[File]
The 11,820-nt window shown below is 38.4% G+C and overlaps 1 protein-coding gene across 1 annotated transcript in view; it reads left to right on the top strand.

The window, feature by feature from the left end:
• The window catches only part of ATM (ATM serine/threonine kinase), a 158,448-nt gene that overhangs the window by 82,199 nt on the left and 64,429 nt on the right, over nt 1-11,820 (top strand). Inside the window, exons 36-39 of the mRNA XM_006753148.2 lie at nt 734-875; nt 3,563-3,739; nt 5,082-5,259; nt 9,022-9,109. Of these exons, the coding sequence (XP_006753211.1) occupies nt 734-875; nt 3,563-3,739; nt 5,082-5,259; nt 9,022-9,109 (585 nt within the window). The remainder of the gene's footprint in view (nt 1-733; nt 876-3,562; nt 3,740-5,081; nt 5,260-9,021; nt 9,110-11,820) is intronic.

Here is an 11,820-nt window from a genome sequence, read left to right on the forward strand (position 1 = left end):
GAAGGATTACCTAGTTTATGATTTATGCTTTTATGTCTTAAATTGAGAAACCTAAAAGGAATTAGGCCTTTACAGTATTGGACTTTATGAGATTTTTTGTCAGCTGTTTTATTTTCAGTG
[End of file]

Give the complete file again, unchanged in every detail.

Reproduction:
The 11,820-nt window shown below is 38.4% G+C and overlaps 1 protein-coding gene across 1 annotated transcript in view; it reads left to right on the top strand.

The window, feature by feature from the left end:
• The window catches only part of ATM (ATM serine/threonine kinase), a 158,448-nt gene that overhangs the window by 82,199 nt on the left and 64,429 nt on the right, over nt 1-11,820 (top strand). Inside the window, exons 36-39 of the mRNA XM_006753148.2 lie at nt 734-875; nt 3,563-3,739; nt 5,082-5,259; nt 9,022-9,109. Of these exons, the coding sequence (XP_006753211.1) occupies nt 734-875; nt 3,563-3,739; nt 5,082-5,259; nt 9,022-9,109 (585 nt within the window). The remainder of the gene's footprint in view (nt 1-733; nt 876-3,562; nt 3,740-5,081; nt 5,260-9,021; nt 9,110-11,820) is intronic.

Here is an 11,820-nt window from a genome sequence, read left to right on the forward strand (position 1 = left end):
GAAGGATTACCTAGTTTATGATTTATGCTTTTATGTCTTAAATTGAGAAACCTAAAAGGAATTAGGCCTTTACAGTATTGGACTTTATGAGATTTTTTGTCAGCTGTTTTATTTTCAGTG